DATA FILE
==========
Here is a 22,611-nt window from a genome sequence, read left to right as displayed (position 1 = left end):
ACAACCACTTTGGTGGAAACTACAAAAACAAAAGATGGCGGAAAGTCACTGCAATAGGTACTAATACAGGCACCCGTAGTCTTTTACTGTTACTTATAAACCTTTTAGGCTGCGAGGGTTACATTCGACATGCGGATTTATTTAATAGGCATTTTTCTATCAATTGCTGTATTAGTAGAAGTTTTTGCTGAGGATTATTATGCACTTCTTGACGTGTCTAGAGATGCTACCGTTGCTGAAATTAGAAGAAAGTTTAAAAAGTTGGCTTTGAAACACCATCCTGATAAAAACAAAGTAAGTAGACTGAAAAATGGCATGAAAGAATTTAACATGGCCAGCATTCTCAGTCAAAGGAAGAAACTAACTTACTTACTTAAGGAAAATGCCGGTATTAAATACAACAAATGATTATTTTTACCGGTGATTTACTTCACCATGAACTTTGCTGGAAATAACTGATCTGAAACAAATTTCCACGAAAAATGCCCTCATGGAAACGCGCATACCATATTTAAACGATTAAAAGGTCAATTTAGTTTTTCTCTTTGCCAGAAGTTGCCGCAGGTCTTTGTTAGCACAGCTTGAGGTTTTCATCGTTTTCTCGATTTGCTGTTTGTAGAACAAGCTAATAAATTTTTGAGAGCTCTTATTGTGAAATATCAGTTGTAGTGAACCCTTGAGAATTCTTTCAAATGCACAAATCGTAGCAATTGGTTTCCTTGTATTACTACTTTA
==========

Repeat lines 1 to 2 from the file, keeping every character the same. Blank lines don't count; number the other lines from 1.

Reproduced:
Here is a 22,611-nt window from a genome sequence, read left to right as displayed (position 1 = left end):
ACAACCACTTTGGTGGAAACTACAAAAACAAAAGATGGCGGAAAGTCACTGCAATAGGTACTAATACAGGCACCCGTAGTCTTTTACTGTTACTTATAAACCTTTTAGGCTGCGAGGGTTACATTCGACATGCGGATTTATTTAATAGGCATTTTTCTATCAATTGCTGTATTAGTAGAAGTTTTTGCTGAGGATTATTATGCACTTCTTGACGTGTCTAGAGATGCTACCGTTGCTGAAATTAGAAGAAAGTTTAAAAAGTTGGCTTTGAAACACCATCCTGATAAAAACAAAGTAAGTAGACTGAAAAATGGCATGAAAGAATTTAACATGGCCAGCATTCTCAGTCAAAGGAAGAAACTAACTTACTTACTTAAGGAAAATGCCGGTATTAAATACAACAAATGATTATTTTTACCGGTGATTTACTTCACCATGAACTTTGCTGGAAATAACTGATCTGAAACAAATTTCCACGAAAAATGCCCTCATGGAAACGCGCATACCATATTTAAACGATTAAAAGGTCAATTTAGTTTTTCTCTTTGCCAGAAGTTGCCGCAGGTCTTTGTTAGCACAGCTTGAGGTTTTCATCGTTTTCTCGATTTGCTGTTTGTAGAACAAGCTAATAAATTTTTGAGAGCTCTTATTGTGAAATATCAGTTGTAGTGAACCCTTGAGAATTCTTTCAAATGCACAAATCGTAGCAATTGGTTTCCTTGTATTACTACTTTA